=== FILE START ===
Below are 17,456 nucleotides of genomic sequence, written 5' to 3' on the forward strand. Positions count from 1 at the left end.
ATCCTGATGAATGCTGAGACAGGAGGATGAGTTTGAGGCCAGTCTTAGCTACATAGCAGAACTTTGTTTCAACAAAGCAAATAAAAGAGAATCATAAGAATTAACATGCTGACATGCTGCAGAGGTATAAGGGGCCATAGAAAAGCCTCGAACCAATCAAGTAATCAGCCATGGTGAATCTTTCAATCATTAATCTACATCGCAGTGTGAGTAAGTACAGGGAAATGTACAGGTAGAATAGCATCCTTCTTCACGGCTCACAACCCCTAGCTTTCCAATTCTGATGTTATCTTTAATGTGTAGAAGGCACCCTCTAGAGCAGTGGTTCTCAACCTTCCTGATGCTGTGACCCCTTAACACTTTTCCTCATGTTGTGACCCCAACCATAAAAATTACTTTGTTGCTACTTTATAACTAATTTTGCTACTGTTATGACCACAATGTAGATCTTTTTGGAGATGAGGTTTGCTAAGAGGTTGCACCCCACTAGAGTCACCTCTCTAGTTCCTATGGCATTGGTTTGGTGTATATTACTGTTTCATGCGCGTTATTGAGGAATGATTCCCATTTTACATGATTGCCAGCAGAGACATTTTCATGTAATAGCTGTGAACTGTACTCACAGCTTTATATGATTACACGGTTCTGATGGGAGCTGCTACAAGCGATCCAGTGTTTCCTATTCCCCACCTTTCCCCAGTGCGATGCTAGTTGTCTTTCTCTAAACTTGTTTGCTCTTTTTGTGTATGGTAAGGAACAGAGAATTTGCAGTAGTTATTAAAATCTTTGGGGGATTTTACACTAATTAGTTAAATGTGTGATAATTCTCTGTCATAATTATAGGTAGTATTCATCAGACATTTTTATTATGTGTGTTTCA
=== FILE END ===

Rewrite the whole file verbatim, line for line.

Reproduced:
Below are 17,456 nucleotides of genomic sequence, written 5' to 3' on the forward strand. Positions count from 1 at the left end.
ATCCTGATGAATGCTGAGACAGGAGGATGAGTTTGAGGCCAGTCTTAGCTACATAGCAGAACTTTGTTTCAACAAAGCAAATAAAAGAGAATCATAAGAATTAACATGCTGACATGCTGCAGAGGTATAAGGGGCCATAGAAAAGCCTCGAACCAATCAAGTAATCAGCCATGGTGAATCTTTCAATCATTAATCTACATCGCAGTGTGAGTAAGTACAGGGAAATGTACAGGTAGAATAGCATCCTTCTTCACGGCTCACAACCCCTAGCTTTCCAATTCTGATGTTATCTTTAATGTGTAGAAGGCACCCTCTAGAGCAGTGGTTCTCAACCTTCCTGATGCTGTGACCCCTTAACACTTTTCCTCATGTTGTGACCCCAACCATAAAAATTACTTTGTTGCTACTTTATAACTAATTTTGCTACTGTTATGACCACAATGTAGATCTTTTTGGAGATGAGGTTTGCTAAGAGGTTGCACCCCACTAGAGTCACCTCTCTAGTTCCTATGGCATTGGTTTGGTGTATATTACTGTTTCATGCGCGTTATTGAGGAATGATTCCCATTTTACATGATTGCCAGCAGAGACATTTTCATGTAATAGCTGTGAACTGTACTCACAGCTTTATATGATTACACGGTTCTGATGGGAGCTGCTACAAGCGATCCAGTGTTTCCTATTCCCCACCTTTCCCCAGTGCGATGCTAGTTGTCTTTCTCTAAACTTGTTTGCTCTTTTTGTGTATGGTAAGGAACAGAGAATTTGCAGTAGTTATTAAAATCTTTGGGGGATTTTACACTAATTAGTTAAATGTGTGATAATTCTCTGTCATAATTATAGGTAGTATTCATCAGACATTTTTATTATGTGTGTTTCA